The bankruptcy of Borders puts another nail in the coffin of the big box bookstores. As a reader, there’s nothing better than browsing the stacks and looking for new books to discover. I admit, I love the sheer volume of books available in places like Borders and Barnes and Noble, and the combination of books and a café is appealing. But the cost of a new book is often a deterrent for me. And if you’re looking for an older, less popular book, or something by an indie publisher, you have little chance of finding it.
Used bookstores, on the other hand, are a book lover’s paradise. Books for a quarter? I’ll take a dozen, please! I got hooked on SF/fantasy through used bookstores. I didn’t read much genre fiction as a kid, and I’m embarrassed to admit that when I initially picked up The Hobbit, it bored me (both The Hobbit and LOTR are now favorites, though). The first SF/fantasy books I tried to read were a jumble of confusing names and places, so I gave up on them for a while. Some friends in college successfully reintroduced me to the genre, and then after college a friend who shared my love of fantasy and creepy tales took me to his favorite used bookstore in Providence, Rhode Island. (Note: the year was 1996 or so, before Google and Amazon.) The best part about this
bookstore was its amazing SF/fantasy section. What better place to be introduced to H.P. Lovecraft than in his hometown? I started with The Dream-Quest of Unknown Kadath and At The Mountains of Madness and immediately became a fan, drawn in by the lush, descriptive language and bizarre and wondrous creatures. It’s sad to think that Lovecraft would probably never be published today, with the prevailing belief that readers don’t have the patience to wade through that kind of prose. I actually prefer reading authors who really care about the craft of language in addition to telling a great story. From Lovecraft, I moved onto Ray Bradbury’s Something Wicked This Way Comes and The October Country, Mervyn Peake’s Titus Groan, and C.L Moore’s Jirel of Joiry. This bookstore also had a number of books that had been part of the Ballantine Adult Fantasy series in the 60s and 70s, with beautiful cover art. I splurged on some of the short story collections edited by Lin Carter, partly because I loved the covers.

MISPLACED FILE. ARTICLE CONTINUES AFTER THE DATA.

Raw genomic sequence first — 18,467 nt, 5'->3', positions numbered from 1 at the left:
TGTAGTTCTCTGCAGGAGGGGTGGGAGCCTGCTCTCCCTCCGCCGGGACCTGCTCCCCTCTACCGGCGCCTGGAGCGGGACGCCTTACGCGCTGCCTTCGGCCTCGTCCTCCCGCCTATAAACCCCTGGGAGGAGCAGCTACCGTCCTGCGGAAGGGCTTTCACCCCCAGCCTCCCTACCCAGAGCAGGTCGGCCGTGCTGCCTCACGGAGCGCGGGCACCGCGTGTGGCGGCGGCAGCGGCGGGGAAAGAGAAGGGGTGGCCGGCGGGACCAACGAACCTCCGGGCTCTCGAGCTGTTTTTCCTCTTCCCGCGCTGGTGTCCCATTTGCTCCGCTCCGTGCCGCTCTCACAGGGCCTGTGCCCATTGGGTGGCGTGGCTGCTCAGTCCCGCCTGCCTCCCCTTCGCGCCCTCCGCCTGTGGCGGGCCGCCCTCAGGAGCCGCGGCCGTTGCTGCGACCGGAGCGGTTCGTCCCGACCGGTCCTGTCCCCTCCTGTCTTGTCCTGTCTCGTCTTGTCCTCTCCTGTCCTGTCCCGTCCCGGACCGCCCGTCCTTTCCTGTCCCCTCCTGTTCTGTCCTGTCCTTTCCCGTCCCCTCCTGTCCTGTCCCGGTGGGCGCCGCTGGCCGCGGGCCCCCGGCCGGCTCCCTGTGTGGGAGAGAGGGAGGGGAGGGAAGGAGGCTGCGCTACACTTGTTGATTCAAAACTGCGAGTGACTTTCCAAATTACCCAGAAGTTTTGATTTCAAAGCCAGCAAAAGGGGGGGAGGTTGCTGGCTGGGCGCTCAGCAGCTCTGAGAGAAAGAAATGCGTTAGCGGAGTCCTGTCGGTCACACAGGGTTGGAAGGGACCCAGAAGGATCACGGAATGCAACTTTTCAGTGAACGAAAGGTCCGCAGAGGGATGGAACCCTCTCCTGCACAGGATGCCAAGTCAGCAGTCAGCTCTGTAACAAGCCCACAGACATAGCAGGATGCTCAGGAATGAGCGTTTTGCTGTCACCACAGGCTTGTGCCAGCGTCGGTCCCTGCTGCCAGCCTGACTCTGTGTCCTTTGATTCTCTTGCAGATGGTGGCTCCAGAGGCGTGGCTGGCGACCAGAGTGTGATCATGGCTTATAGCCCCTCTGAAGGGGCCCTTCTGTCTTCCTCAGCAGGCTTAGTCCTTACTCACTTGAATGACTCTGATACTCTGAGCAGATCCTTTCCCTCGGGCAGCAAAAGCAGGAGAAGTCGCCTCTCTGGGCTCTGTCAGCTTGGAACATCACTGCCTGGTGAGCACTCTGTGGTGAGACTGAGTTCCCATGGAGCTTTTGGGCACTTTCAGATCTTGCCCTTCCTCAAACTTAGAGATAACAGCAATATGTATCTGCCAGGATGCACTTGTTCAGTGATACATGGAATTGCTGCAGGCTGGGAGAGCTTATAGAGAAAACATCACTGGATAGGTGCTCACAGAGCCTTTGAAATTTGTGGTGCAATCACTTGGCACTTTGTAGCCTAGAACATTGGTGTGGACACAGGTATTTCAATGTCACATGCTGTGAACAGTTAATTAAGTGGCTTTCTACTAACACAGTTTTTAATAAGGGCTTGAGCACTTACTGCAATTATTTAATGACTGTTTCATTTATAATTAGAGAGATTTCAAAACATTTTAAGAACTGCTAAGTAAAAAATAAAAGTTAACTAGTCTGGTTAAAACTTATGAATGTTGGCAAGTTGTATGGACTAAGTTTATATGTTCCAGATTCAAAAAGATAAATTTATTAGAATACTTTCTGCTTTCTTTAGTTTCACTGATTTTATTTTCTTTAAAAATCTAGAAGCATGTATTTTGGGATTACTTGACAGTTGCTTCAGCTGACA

Not only did these books make me a fan of the genre, they also raised the bar pretty high for used bookstores. After that, I tended to judge a used bookstore by the quality of its SF/fantasy section. I’ve found a few good ones over the years, including one in Boston that was solely devoted to genre fiction, but none that ever matched the store in Providence.
Eventually my bookshelves filled up and the backlog of books to read became a bit overwhelming. I started to avoid the temptation of used bookstores. Then the big bookstores popped up everywhere, driving out the independents. Now the future of print books themselves seems to be at stake. You can download a book to your e-reader with the touch of a button without even getting up off your couch. I see the appeal in bringing an e-reader on vacation rather than lugging several books around, but I’ve rarely browsed for books online. It just doesn’t have the same appeal as perusing the musty shelves and pulling out a book to read the back cover blurb, admire the artwork, and flip through the pages.
But I’m a throwback. I drive a stick shift, use a Mac (okay, maybe Macs are trendy these days), and I don’t even own an e-reader—yet. I’m a reader and an author and a book lover, and I’m proud to display my love for the genre in the form of well-worn paperbacks. Those pretty book covers don’t look nearly as nice on your Kindle.
What about you? What kind of fun experiences have you had with used bookstores? Let us know in the comments!
Cindy Young-Turner is the author of Thief of Hope, a fantasy novel published by Crescent Moon Press. Check out her website.
Sydney, a street urchin and pickpocket in the town of Last Hope, has managed to evade the oppressive Guild for years, but there is no escaping fate when she’s sentenced to death for associating with the resistance. After she’s rescued by a wizard, Sydney is forced to accept that magic-long outlawed throughout the Kingdom of Thanumor-still exists, and the Tuatha, a powerful faery folk, are much more than ancient myth and legend. When the wizard offers a chance to fight the Guild and bring Willem, bastard prince and champion of the Tuatha, to the throne, Sydney embraces the cause as a way to find her own redemption. But Sydney’s fear of the Guild, distrust of authority, and surprising connection to the Tuatha threaten Willem’s success. Can she untangle the strange threads that entwine her life not only to the fate of the kingdom, but also to Willem himself?